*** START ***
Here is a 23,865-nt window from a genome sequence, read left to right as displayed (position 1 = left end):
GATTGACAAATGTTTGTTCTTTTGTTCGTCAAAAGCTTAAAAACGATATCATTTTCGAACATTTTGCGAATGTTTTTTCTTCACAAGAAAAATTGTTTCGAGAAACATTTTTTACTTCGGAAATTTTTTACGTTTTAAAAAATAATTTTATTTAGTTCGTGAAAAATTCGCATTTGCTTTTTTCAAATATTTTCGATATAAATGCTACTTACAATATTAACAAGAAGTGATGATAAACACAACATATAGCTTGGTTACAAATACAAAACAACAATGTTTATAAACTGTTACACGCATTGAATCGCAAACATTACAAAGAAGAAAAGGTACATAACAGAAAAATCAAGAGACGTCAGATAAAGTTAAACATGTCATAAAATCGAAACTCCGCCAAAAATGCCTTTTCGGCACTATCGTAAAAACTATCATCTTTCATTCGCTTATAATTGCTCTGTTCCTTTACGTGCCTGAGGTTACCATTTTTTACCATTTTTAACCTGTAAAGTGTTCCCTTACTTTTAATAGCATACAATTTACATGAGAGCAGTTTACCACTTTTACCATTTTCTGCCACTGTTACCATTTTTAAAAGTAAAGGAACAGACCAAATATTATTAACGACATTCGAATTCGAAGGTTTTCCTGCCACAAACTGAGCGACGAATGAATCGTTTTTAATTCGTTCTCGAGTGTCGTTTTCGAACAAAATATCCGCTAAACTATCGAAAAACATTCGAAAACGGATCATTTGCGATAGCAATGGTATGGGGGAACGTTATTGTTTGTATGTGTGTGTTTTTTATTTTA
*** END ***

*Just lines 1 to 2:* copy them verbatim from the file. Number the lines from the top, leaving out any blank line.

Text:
Here is a 23,865-nt window from a genome sequence, read left to right as displayed (position 1 = left end):
GATTGACAAATGTTTGTTCTTTTGTTCGTCAAAAGCTTAAAAACGATATCATTTTCGAACATTTTGCGAATGTTTTTTCTTCACAAGAAAAATTGTTTCGAGAAACATTTTTTACTTCGGAAATTTTTTACGTTTTAAAAAATAATTTTATTTAGTTCGTGAAAAATTCGCATTTGCTTTTTTCAAATATTTTCGATATAAATGCTACTTACAATATTAACAAGAAGTGATGATAAACACAACATATAGCTTGGTTACAAATACAAAACAACAATGTTTATAAACTGTTACACGCATTGAATCGCAAACATTACAAAGAAGAAAAGGTACATAACAGAAAAATCAAGAGACGTCAGATAAAGTTAAACATGTCATAAAATCGAAACTCCGCCAAAAATGCCTTTTCGGCACTATCGTAAAAACTATCATCTTTCATTCGCTTATAATTGCTCTGTTCCTTTACGTGCCTGAGGTTACCATTTTTTACCATTTTTAACCTGTAAAGTGTTCCCTTACTTTTAATAGCATACAATTTACATGAGAGCAGTTTACCACTTTTACCATTTTCTGCCACTGTTACCATTTTTAAAAGTAAAGGAACAGACCAAATATTATTAACGACATTCGAATTCGAAGGTTTTCCTGCCACAAACTGAGCGACGAATGAATCGTTTTTAATTCGTTCTCGAGTGTCGTTTTCGAACAAAATATCCGCTAAACTATCGAAAAACATTCGAAAACGGATCATTTGCGATAGCAATGGTATGGGGGAACGTTATTGTTTGTATGTGTGTGTTTTTTATTTTA